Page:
I’m picky about how a certain book or post makes me feel at the end. Do I feel guilty or inspired? Condemned or encouraged? All of these spoke truth and served as a helpful guide in ways that set me free and never felt preachy. Amen.

With that disclaimer out of the way, here you go:

Let Your Life Speak: Listening for the Voice of Vocation by Parker Palmer

A Million Little Ways: Uncover the Art You Were Made to Live by Emily P. Freeman

The Quotidian Mysteries: Laundry, Liturgy, and Women’s Work by Kathleen Norris

Essentialism: The Disciplined Pursuit of Less by Greg McKeown

“What’s on Your DON’T List?” {Free Hope*Writers Podcast}

This podcast is so freeing and helpful, even if you’re not a writer. I believe it’s fruitful for everyone to make a list of what you’re not going to do.

3 Gentle Ways to Review Your Life in the New Year, a blog post by Emily P. Freeman

The Book of John

This just happens to be what I’m studying this year. The beauty of God’s Word is that it’s alive and active. It speaks to my current questions and hardships. If often influences what I write. I’ve been amazed at the ways in which the words of John have helped me to live in the tension between my hopes and my reality, revitalizing the unseen, sacred work of my right-now life.

How to Pursue Your Hoped-For Work in the Midst of You

r Right-Now Life, a series

About a year ago, I began a post that turned into an 8-part series that explores how we can live responsibly in the right-now while not letting go of the hoped-for.


*Some affiliate links used. Thanks for your kind support of this little corner of the internet!

Comments

  1. Joan Rampey says

    This is simply exquisite, both in the telling and in what is being told. Thank you for each beautiful, significant word, dear Marian.

  2. says

    I feel like we walk twin journeys in our similar stages.
    I resonated with so much of this. My word of the year is WAIT because I am all the action and all the steps and all the goals and simply need to sit and listen, content and waiting.

    • says

      Aimee, thanks for joining the conversation. Yes, we are very much in the “middle” of these mothering years aren’t we? It’s nice to be reminded {by others} that waiting can be such a fruitful thing.

  3. says

    “Too often we believe that our right-now roles and routines crowd out the life-giving pursuits that make our hearts sing. But I believe there’s always space for our gifts to walk around in unlikely seasons of life instead of sitting in a box until life issues a more timely invitation.”

    That lit a fire.

    • says

      Steph, I’m SO glad to hear that. It lights a fire in me too and it’s a topic I’m going to continue to explore here on the blog this year. I hope you’ll join us! Thanks for your chiming in. : )

  4. Susan says

    Boy this rings true with me. I came to you through Emily Freeman. You both have reached me this January with a fresh look and hope for the coming year. My word this year is “still”. I plan to “sit at the base of the tree” more this year to gather thoughts and feelings. Have never journaled but might be the year to start.

    Thank you ~

  5. says

    Dear Marian,

    Thank you from the bottom of my heart. Your words are exactly what I needed to hear today. I started with the current post and ended up spending a couple of hours reading all of your previous posts about hoped for work vs everyday work. Your wisdom has comforted me, given me fresh hope and an incresed determination to keep painting, keep trying even when i feel like giving up. I am grateful that you manage to carve out precious time in your life to add to the quality of mine and others like me. God bless x

    • says

      Karen, that brings such joy and gratitude to my heart to hear that. I’m so glad these words have encouraged you to keep on. Thanks for being here!

  6. says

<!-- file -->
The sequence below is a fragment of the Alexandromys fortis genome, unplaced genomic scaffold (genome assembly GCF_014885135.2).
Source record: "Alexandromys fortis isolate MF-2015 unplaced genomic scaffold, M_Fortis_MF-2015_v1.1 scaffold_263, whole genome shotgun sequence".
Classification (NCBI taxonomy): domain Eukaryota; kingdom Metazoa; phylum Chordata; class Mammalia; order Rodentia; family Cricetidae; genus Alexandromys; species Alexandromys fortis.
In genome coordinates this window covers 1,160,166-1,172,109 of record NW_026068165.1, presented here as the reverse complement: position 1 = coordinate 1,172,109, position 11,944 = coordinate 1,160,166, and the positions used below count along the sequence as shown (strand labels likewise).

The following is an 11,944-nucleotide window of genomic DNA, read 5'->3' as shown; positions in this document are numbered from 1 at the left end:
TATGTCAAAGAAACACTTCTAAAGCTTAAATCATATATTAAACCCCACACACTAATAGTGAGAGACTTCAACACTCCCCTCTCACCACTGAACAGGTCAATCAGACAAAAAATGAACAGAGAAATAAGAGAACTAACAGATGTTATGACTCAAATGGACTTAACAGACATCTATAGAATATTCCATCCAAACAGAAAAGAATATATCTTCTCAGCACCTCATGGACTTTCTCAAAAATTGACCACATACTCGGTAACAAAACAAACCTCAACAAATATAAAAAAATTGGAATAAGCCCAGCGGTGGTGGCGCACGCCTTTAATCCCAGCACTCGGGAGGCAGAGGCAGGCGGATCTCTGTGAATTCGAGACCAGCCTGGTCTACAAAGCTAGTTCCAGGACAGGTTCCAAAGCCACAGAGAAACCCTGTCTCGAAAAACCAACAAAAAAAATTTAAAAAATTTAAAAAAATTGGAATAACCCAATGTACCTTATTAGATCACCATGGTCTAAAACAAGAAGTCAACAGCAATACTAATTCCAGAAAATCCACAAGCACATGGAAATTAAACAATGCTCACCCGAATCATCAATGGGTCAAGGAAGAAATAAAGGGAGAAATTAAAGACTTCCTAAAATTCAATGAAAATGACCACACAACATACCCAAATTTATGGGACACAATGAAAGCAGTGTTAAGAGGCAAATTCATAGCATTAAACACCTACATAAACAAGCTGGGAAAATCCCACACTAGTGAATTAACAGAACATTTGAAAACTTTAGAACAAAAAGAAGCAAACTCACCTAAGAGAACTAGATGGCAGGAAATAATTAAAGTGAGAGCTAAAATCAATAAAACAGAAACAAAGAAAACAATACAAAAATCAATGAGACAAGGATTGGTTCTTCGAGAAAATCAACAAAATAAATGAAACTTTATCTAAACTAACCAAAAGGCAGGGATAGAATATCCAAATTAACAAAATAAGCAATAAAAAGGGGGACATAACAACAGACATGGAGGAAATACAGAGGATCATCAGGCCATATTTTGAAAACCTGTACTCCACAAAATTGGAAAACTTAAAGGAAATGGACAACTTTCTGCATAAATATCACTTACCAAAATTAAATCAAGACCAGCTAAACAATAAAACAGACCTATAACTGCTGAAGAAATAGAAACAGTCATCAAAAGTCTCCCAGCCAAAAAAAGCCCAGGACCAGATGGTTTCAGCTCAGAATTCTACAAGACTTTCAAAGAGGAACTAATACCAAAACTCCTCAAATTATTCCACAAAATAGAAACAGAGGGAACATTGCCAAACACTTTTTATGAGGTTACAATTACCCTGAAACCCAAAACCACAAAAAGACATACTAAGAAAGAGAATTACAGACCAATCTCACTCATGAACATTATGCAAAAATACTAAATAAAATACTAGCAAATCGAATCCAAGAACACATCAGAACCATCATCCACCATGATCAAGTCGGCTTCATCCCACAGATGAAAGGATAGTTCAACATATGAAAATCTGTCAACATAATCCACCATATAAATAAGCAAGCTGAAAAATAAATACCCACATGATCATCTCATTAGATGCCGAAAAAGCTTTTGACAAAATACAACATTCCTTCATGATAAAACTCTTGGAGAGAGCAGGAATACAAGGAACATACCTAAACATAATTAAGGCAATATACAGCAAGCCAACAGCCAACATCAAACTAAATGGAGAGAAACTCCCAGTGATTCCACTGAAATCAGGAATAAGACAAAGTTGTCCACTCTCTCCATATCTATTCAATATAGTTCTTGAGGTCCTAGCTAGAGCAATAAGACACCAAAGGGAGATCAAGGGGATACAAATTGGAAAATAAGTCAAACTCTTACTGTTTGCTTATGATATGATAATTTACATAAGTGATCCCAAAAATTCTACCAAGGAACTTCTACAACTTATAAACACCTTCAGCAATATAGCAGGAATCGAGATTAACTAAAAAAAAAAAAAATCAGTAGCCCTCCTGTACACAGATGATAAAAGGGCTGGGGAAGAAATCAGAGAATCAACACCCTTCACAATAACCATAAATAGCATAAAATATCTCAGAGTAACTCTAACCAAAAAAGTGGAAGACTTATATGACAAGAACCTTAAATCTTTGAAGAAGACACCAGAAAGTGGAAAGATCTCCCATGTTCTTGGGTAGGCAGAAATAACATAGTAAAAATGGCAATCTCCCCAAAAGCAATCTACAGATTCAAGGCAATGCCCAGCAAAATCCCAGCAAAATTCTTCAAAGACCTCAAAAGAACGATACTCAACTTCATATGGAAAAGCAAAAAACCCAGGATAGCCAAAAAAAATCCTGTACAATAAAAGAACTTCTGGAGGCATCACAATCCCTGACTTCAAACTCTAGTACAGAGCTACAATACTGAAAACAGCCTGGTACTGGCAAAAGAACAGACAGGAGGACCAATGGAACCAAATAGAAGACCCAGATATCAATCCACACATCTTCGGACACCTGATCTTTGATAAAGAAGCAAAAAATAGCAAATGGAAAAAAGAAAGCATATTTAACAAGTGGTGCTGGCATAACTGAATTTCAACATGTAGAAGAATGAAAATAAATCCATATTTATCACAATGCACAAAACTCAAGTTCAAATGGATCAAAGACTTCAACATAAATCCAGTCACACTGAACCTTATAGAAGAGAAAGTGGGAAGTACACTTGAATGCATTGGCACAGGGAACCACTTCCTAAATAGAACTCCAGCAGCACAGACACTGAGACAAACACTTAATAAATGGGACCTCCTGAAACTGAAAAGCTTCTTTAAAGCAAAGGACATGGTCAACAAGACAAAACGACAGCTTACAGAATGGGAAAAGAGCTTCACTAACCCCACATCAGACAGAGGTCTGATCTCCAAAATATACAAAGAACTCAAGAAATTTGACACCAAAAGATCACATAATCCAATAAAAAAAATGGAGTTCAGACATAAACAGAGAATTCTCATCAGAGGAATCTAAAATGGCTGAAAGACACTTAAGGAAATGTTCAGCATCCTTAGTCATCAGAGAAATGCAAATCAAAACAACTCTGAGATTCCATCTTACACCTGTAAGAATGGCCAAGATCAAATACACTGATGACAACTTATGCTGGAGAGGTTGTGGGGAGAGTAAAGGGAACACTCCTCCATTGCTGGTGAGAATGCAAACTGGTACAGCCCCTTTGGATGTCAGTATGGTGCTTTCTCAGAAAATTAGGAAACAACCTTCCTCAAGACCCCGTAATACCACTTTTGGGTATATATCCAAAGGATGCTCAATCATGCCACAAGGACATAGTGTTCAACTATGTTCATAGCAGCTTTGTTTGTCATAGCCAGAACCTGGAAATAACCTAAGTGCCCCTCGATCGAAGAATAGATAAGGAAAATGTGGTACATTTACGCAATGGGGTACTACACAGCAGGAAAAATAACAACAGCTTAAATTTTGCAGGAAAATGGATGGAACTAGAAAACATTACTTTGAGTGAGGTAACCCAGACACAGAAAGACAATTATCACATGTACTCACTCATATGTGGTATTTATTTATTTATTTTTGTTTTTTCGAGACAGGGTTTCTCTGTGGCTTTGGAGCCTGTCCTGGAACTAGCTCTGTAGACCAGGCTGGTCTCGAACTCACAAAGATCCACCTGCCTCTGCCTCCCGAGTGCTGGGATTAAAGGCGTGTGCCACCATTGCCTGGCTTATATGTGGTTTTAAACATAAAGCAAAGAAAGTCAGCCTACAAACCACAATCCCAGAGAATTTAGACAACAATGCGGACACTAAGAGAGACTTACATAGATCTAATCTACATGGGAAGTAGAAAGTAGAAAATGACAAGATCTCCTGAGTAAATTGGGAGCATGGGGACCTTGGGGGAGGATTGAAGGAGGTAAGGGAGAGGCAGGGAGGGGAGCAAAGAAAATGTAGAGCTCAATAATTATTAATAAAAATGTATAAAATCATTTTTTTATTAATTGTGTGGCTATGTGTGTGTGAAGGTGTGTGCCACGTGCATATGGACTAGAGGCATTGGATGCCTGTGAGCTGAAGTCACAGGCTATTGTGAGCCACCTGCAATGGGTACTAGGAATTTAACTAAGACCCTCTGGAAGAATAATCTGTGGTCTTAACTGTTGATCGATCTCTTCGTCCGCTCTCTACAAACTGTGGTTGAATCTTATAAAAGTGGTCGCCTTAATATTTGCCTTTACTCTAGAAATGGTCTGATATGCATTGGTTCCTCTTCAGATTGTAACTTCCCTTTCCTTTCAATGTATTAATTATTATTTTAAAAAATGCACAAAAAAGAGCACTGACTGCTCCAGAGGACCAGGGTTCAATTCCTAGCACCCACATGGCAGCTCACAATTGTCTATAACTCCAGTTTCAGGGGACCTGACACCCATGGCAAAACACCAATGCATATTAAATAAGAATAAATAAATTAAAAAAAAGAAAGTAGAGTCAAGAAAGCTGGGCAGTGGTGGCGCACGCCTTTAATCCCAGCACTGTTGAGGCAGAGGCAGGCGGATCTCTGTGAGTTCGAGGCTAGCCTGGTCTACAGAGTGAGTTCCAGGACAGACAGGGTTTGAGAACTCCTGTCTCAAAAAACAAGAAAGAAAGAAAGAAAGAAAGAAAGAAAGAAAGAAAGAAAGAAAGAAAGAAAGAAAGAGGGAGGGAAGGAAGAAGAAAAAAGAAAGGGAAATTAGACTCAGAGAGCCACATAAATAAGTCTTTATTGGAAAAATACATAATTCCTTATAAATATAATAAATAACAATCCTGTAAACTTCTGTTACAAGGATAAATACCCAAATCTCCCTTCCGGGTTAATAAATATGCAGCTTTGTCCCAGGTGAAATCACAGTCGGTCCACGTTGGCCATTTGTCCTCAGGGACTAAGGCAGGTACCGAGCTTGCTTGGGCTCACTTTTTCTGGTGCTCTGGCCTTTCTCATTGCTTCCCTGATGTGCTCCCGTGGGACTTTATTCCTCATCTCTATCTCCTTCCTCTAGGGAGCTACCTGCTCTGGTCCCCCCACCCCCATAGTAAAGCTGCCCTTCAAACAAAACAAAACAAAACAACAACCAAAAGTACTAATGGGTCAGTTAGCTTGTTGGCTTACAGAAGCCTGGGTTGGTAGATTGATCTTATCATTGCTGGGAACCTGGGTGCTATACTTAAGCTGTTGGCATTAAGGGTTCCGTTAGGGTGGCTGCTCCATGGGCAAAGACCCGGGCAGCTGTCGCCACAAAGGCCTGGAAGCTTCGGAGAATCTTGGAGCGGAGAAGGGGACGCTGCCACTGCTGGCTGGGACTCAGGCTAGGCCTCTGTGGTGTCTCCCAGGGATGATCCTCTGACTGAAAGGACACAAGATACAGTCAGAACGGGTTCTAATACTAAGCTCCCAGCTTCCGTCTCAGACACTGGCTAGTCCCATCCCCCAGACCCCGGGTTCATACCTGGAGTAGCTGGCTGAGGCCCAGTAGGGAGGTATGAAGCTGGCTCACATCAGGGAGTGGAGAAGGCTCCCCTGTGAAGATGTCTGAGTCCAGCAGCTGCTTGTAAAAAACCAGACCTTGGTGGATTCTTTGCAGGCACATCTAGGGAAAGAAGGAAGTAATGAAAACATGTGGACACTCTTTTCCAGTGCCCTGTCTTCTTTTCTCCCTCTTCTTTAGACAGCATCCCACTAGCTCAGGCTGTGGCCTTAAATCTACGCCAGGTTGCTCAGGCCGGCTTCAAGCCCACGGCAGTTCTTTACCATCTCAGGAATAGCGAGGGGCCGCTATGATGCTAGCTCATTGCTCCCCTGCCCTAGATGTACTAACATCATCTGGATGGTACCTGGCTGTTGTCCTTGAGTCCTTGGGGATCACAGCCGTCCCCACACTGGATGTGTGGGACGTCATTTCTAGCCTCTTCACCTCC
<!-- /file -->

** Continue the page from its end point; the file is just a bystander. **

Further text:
I’m almost finished with Essentialism and read it paired with A Million Miles in a Thousand Years. A perfect New Years cocktail of literature. Tonight I landed here via Emily Freeman and know it’s God confirming, through you, where he’s leading me. 💗

    • says

      That’s a good book pairing for sure! I read A Million Miles a long time ago and it has made me think differently about my life as story ever since. Glad to have you here!

  7. says

    Thanks so much for these thoughts – loved reading this post!! I copied a few sentences into my journal to keep, and think on. Like you, I feel it is so very important to take time to pause, and to listen … (visiting via Emily Freeman’s post)

  8. says

    So glad that Emily Freeman’s post led me to your site, Marian! Your ideas of how we should view life seem both encouraging and appealing (and real)! I agree with your assessment of how we just need to find (or make!) some time for solitude, in order to hear our own hearts, as well as listen to what God might be trying to say to us.

    Your different series of posts seem like something I’d really like to read!

    Thanks for writing from “real” life as well as from the heart.

  9. says

    Hi Marian, I loved reading your post and am planning to share it with the Sabbath Society this week, a growing online community of people who long to make rest realistic and not just miraculous. I wrote a book called Rhythms of Rest and would love to have you join the community. Perhaps it would be an encouragement to you this year.

    • says

      Shelly, thank you SO much! What an honor. Your book is one I am planning to read this year and I have loved following your beautiful photos and experiences on Instagram the last couple of months. Thank you for being a “rest evangelist.” I desperately need it. : )

      • says

        I prefer haned-dsigned embroidery rather than following a premade design or pattern. I draw anything and everything that comes to mind and what I love most is that they’re designs that probably nobody else has created. It’s unique to itself and not premade or replicated. <3

      • says

        Maggie, it sounds as if you came away with some great insight and even more excitement about how to expand technology in the every ECE classroom (one can hope and dream). I enjoyed reading your helpful tips. Especially the one about reflection. What an important tool to incorporate. Thanks for the post__quite resourceful, as always.

  10. says

    What’s up,I check your blog named “Why Taking the Time to Listen May be the Most Fruitful Way to Begin a New Year” like every week.Your humoristic style is awesome, keep it up! And you can look our website about proxy server list.

  11. says

    I have experienced the same thing, and in regards to Dr. Burgo’s reply about one step forward, two steps back, I would add that for me too just the one step forward is consoling because while two steps back can be diopipsintang, that one step in the right direction is hopefully laying the groundwork for more progress.